Ubuntu Touch is centred around Scopes. These work in more or less the same way that they do on the Unity desktop. Their purpose is to give the user a view not just on their own tablet, but the entire digital universe. The Scopes that come as standard allow you to search commercial music and video collections, as well as viewing your apps and a home screen. These are fine to give you a feel for who the system will work (and, incidentally, look gorgeous), but they're nowhere near good enough for a final product.
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On the phone, these are far more important than on a desktop. Currently, it feels like Scopes only exist as an opportunity to sell content to users (music and films), rather than to help the user do something. We hope this will be rectified before the first release.
It's the feel of the user interface that really makes Ubuntu Touch different. Much of the control comes through swiping from off the edge of the screen onto the screen. Android 4 users will know this from the way to launch Google Now. Swipe onto the screen from the top, and you'll reveal the Settings menu, from the right will bring out the Launcher, the bottom will produce the Current Apps menu, and use the right to switch between currently running apps. The last swipe provides a really satisfying method of window management that almost feels like flicking through the pages of a book.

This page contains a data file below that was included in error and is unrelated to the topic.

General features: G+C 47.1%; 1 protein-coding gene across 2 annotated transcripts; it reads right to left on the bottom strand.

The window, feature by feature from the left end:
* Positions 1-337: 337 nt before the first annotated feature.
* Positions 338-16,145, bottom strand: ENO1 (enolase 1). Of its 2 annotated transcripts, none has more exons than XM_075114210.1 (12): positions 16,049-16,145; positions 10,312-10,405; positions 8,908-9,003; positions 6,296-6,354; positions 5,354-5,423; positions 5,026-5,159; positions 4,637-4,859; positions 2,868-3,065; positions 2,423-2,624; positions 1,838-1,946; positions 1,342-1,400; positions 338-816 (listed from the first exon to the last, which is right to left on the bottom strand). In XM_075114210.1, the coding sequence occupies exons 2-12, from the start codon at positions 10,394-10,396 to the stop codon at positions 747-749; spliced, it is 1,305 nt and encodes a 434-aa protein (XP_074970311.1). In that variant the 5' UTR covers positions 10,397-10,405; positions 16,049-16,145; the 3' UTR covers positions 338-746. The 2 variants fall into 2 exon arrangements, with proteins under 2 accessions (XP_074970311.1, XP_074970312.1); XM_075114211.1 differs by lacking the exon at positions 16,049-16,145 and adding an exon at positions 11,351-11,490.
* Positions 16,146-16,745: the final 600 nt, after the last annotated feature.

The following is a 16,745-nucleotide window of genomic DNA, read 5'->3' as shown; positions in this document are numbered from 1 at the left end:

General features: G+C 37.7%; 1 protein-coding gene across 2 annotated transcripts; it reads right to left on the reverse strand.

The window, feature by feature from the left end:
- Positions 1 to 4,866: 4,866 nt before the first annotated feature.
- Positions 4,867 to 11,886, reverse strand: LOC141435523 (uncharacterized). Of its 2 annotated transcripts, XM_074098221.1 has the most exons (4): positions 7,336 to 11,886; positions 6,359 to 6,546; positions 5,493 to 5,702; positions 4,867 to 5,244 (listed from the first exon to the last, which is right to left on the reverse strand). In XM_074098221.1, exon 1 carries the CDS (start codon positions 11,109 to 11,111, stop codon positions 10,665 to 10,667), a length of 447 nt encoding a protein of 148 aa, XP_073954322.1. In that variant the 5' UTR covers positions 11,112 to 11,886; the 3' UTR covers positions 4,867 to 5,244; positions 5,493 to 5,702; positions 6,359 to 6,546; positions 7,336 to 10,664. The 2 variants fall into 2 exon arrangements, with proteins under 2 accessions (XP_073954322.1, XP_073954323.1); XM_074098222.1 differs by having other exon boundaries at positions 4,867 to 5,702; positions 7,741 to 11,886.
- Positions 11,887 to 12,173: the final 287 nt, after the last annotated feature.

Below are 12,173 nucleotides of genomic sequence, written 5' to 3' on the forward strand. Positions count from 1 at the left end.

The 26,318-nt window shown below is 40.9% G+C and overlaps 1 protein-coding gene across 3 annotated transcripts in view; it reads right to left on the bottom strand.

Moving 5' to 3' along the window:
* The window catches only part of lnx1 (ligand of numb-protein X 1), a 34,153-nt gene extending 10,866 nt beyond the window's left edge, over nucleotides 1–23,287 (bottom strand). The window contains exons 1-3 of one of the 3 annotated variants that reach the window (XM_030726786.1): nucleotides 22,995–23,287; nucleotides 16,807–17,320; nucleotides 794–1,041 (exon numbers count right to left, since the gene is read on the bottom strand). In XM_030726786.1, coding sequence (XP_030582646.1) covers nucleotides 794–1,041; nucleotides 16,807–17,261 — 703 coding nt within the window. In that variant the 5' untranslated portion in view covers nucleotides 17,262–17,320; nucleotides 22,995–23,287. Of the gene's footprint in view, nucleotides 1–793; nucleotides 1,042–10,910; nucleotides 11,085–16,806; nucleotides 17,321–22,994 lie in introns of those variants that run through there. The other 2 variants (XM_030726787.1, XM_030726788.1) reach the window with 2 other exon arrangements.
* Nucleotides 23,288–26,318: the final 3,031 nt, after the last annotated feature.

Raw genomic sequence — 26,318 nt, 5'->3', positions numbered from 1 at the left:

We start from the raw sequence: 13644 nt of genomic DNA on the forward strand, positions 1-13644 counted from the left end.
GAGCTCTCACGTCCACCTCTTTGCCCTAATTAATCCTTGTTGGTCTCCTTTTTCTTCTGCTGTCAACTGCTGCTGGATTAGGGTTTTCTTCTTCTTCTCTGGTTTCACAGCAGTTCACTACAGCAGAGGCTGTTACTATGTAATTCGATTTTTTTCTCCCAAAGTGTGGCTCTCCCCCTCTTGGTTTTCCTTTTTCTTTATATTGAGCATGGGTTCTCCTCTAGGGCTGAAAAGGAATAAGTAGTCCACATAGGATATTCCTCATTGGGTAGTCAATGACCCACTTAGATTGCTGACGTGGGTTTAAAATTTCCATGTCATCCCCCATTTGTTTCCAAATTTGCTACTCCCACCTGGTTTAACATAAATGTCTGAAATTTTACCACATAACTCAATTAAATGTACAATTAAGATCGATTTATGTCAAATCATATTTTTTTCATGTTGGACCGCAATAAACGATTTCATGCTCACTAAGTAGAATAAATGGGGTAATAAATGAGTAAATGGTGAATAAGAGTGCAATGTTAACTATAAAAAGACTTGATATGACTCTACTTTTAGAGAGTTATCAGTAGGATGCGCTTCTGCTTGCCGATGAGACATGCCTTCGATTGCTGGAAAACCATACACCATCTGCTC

We did, however, find these gestures awkward until we liberated our tablet from its case. That pretty much brings us to the end of Ubuntu Touch. Perhaps you might expect us to talk about the app store, but at this point there isn't one. You can install extra software by logging in via your computer using adb shell and then using the familiar apt-get.
A mobile phone OS built from web technologies.
Mozilla aren't an obvious organisation to enter the mobile phone industry - at least not as an OS developer - though this might be a wise move by the browser maker. In the past few years, there's been a big switch to WebKit based browsers (like Chrome and Safari). Though it's losing desktop market share, Firefox is still a major player.
However, in the mobile world, it barely registers as a contender. It is available for Android, but it has so little market share that it's hard to count. If the fashionable option that desktop computing is dead really is true, then Mozilla, too, is in serious trouble unless it can reverse its fortunes in the mobile market.
The fact that it uses web technologies doesn't mean you have to be online to make the most of it, though. The system includes various hooks that allow you to download apps to use offline. Through various bits of magic like WebGL, developers can also take advantage of graphics acceleration and other hardware features.
The operating system's interface isn't particularly revolutionary, but it is simple to use. This may be partially due to the fact that Mozilla has decided to initially target lowpower devices in developing countries.